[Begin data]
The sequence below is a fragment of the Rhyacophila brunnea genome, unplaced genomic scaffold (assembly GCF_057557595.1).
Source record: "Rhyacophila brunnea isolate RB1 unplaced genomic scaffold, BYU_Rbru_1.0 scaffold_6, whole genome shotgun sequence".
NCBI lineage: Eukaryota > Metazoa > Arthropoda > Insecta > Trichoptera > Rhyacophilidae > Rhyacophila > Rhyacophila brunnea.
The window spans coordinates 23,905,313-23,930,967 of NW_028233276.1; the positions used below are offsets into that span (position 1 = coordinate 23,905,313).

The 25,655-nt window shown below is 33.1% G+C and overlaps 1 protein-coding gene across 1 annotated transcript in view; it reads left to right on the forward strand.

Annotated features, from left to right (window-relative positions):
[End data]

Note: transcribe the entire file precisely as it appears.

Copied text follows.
The sequence below is a fragment of the Rhyacophila brunnea genome, unplaced genomic scaffold (assembly GCF_057557595.1).
Source record: "Rhyacophila brunnea isolate RB1 unplaced genomic scaffold, BYU_Rbru_1.0 scaffold_6, whole genome shotgun sequence".
NCBI lineage: Eukaryota > Metazoa > Arthropoda > Insecta > Trichoptera > Rhyacophilidae > Rhyacophila > Rhyacophila brunnea.
The window spans coordinates 23,905,313-23,930,967 of NW_028233276.1; the positions used below are offsets into that span (position 1 = coordinate 23,905,313).

The 25,655-nt window shown below is 33.1% G+C and overlaps 1 protein-coding gene across 1 annotated transcript in view; it reads left to right on the forward strand.

Annotated features, from left to right (window-relative positions):